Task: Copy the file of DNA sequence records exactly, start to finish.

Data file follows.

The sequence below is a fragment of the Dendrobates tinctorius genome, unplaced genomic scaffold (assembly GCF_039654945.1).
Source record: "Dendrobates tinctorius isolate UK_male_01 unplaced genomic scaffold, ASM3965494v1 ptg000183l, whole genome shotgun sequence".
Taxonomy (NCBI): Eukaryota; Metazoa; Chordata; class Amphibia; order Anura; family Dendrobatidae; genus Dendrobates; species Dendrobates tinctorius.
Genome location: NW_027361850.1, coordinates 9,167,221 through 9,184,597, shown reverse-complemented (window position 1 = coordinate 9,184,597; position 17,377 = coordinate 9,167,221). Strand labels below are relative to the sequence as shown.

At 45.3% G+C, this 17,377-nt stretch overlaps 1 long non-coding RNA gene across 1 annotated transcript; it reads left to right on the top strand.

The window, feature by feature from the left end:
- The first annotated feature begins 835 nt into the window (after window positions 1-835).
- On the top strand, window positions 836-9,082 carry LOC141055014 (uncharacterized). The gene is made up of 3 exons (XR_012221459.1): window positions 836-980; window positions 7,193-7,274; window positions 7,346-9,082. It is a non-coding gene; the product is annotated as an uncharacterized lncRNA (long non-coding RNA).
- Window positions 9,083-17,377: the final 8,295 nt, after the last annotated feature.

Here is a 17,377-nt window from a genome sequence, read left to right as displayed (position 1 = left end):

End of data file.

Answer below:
The sequence below is a fragment of the Dendrobates tinctorius genome, unplaced genomic scaffold (assembly GCF_039654945.1).
Source record: "Dendrobates tinctorius isolate UK_male_01 unplaced genomic scaffold, ASM3965494v1 ptg000183l, whole genome shotgun sequence".
Taxonomy (NCBI): Eukaryota; Metazoa; Chordata; class Amphibia; order Anura; family Dendrobatidae; genus Dendrobates; species Dendrobates tinctorius.
Genome location: NW_027361850.1, coordinates 9,167,221 through 9,184,597, shown reverse-complemented (window position 1 = coordinate 9,184,597; position 17,377 = coordinate 9,167,221). Strand labels below are relative to the sequence as shown.

At 45.3% G+C, this 17,377-nt stretch overlaps 1 long non-coding RNA gene across 1 annotated transcript; it reads left to right on the top strand.

The window, feature by feature from the left end:
- The first annotated feature begins 835 nt into the window (after window positions 1-835).
- On the top strand, window positions 836-9,082 carry LOC141055014 (uncharacterized). The gene is made up of 3 exons (XR_012221459.1): window positions 836-980; window positions 7,193-7,274; window positions 7,346-9,082. It is a non-coding gene; the product is annotated as an uncharacterized lncRNA (long non-coding RNA).
- Window positions 9,083-17,377: the final 8,295 nt, after the last annotated feature.

Here is a 17,377-nt window from a genome sequence, read left to right as displayed (position 1 = left end):